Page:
With questions still surrounding the sudden and unexpected resignation of Sahadeo as PATT Chairman, further questions remain unanswered as to whether Magellan Maritime Limited was awarded a contract without tendering in excess of $220 million since August 2016 to manage the sea-bridge and all issues related to passenger and cargo sea transport between Trinidad and Tobago.

$$ no problem with the PNM

By 14 June 2006, the ‘Warrior Spirit’ replaced the MV Sonia with a capacity of 120 passengers, 146 trucks and 150 cars. The Warrior Spirit was primarily for cargo transport.

This contract was also awarded without tender, and with a CharterParty agreement that contained NO TERMINATION CLAUSE. What this meant for the then PNM Government was that the contract amount would have to be paid whether the Warrior Spirit sailed, or was impounded due to engine or technical problems.

The vessel was leased from International Shipping Partners (ISP). This is the same company that leased the Soniaand the Beauport.

The Warrior Spirit cost Trinidad and Tobago US$14,000 per day. However, the contract compelled the Trinidad and Tobago taxpayer to meet the costs of the sea-bridge service even if it was not provided, without the possibility of breaking the contract, and without compelling the service providing company to foot the cost of replacement parts or maintenance.

Then Works and Transport Minister, now Finance Minister Colm Imbert has to date been silent on the issue of the sea-bridge and the history of scandalous over-payments, corrupt dealings and wasted millions.

Keith Rowley, as head of Government, has however not remained as silent, choosing to attack the business community for condemning his Administration’s decision to use a temporary barge service to fill the Galicia’spassenger and cargo transport capacity.

Corruption?

What’s more, despite having frustrated Public Procurement legislation as Leader of the Opposition, Rowley told a radio station that there was “public criminal conduct”, adding: “What has happened is that people have been the beneficiary of largesse that they found coming their way because of improper procurement procedures.”

Rowley did not actually say what criminal conduct there was, or why, if there was such conduct, his Government failed to act in almost 20 months of office.

What Rowley also did not say was that the process being used for the sea-bridge service is a “selective tendering process” which pre-selects certain firms and excludes the possibility of a local, Trinidad and Tobago firm winning the contract.

A TTWhistleblower source said such a tendering approach, in a time of economic downturn and struggling businesses is tantamount to slapping the business sector in the fact while it is on its back.

Rowley has also avoided speaking about claims of a more than $220 million contract to manage the sea-bridge given to former Panorama Captain McMillan’s Megellan Martime Limited.

In almost 20 months, Rowley has made no move whatsoever to implement procurement legislation completed by the previous Government, or review corporate governance codes to ensure that past ferry corruption is not repeated.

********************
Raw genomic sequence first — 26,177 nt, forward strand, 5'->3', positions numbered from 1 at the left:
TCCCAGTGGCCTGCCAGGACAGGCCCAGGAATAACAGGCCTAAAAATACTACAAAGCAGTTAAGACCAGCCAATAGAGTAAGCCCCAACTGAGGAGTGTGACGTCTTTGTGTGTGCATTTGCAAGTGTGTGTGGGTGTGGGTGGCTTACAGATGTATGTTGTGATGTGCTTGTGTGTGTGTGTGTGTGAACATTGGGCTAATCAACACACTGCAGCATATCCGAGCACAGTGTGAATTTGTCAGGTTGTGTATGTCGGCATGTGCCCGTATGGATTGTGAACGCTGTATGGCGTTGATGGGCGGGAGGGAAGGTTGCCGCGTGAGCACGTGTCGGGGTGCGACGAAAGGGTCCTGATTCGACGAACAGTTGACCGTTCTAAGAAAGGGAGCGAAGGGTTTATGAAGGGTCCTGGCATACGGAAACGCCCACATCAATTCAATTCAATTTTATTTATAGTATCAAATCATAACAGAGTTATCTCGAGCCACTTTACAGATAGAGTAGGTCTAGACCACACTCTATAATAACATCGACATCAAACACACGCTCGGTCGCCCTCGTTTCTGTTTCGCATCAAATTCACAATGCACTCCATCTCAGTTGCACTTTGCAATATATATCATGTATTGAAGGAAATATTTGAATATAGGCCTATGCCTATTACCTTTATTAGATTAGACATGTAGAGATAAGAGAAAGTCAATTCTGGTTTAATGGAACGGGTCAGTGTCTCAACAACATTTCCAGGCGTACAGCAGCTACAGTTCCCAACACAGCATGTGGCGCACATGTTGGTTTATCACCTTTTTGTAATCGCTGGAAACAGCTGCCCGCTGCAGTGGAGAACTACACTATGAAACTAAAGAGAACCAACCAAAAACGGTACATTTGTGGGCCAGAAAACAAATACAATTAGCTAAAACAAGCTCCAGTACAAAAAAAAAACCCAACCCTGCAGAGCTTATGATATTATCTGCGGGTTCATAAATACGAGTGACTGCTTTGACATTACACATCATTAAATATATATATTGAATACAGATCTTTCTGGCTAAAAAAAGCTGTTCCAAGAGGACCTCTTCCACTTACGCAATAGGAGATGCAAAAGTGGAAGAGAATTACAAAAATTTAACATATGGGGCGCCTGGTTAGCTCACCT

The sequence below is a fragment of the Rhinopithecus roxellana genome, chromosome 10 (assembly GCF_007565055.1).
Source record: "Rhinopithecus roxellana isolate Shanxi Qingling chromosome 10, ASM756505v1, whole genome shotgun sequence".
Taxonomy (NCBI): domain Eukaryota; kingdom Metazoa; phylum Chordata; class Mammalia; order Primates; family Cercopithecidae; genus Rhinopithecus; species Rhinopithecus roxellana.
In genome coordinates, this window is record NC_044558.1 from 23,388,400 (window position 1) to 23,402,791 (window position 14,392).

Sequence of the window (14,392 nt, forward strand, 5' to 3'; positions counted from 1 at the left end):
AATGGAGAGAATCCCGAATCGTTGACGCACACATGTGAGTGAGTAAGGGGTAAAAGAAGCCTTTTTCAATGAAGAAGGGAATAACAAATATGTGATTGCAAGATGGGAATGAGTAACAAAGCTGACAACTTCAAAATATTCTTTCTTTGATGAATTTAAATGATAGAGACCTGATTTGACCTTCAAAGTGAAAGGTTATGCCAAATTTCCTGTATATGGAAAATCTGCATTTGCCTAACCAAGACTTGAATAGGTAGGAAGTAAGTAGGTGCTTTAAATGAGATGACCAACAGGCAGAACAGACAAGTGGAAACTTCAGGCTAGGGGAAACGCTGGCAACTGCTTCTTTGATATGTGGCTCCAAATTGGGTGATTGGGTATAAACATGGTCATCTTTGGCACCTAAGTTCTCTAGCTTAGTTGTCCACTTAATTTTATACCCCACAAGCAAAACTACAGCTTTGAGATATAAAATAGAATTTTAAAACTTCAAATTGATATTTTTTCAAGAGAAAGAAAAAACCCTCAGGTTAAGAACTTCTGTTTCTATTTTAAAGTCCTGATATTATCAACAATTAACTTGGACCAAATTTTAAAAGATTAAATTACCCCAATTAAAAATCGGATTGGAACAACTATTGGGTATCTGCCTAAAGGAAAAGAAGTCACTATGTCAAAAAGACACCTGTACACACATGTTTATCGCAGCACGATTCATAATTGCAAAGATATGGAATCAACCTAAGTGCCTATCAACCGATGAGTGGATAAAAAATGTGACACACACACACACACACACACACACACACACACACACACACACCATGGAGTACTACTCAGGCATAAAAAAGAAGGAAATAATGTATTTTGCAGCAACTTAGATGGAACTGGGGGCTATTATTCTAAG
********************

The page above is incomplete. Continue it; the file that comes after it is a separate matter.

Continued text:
This has exacerbated growing suspicion of corruption, since Rowley’s view differs from his Works and Transport Minister, Rohan Sinanan, who said: “The Galicia’s size required a dredged port which would cost $50 million plus $20 million annually.”

According to well-placed sources, the Port of Spain port has developed a natural, gradual dredging due to the high volume of sea traffic entering and leaving the port.

Sinanan further complicated the reasoning behind the termination of the Galicia by claiming that ferry has caused between US$200,000 to $300,000 in damages by berthing at the Hyatt waterfront.

During the last budget debate, where issues such as these would be discussed in the Standing Finance Committee, the issue was not raised.

That notwithstanding, ICSL offered to build light dredging and maintenance works for the Port of Port of Spain into its sea-bridge contract in the area of the turning basin and berthing jetty for $36 million annually; $14 million less that Sinanan’s claim. This was never acknowledged by the Rowley Government.

Whither Tobago?

As the intrigue thickens, update reports in the daily newspapers of 20 April 2017 indicated that the Atlantic Provider has been selected to provide sea-bridge transport.

According to reports, the daily rent of the MV Provider, which is scheduled to make its first sailing on Sunday, will be US$14,500 (TT$97,150) while the Transporter will cost between US$8,000 and $10,000 (TT$53,000 to $67,000).

This is despite ICSL’s offer of the Elizabeth Russ for passenger and cargo services at US$13,700 per day.

So while Tobago suffers for suitable sea transport, it is yet to be clarified whether the termination of the Galicia was due to size, spite or preference.

And the Prime Minister appears to be more at odds with his Cabinet and his State Board appointees than ever before, leaving a declining nation and anxious population still searching for leadership.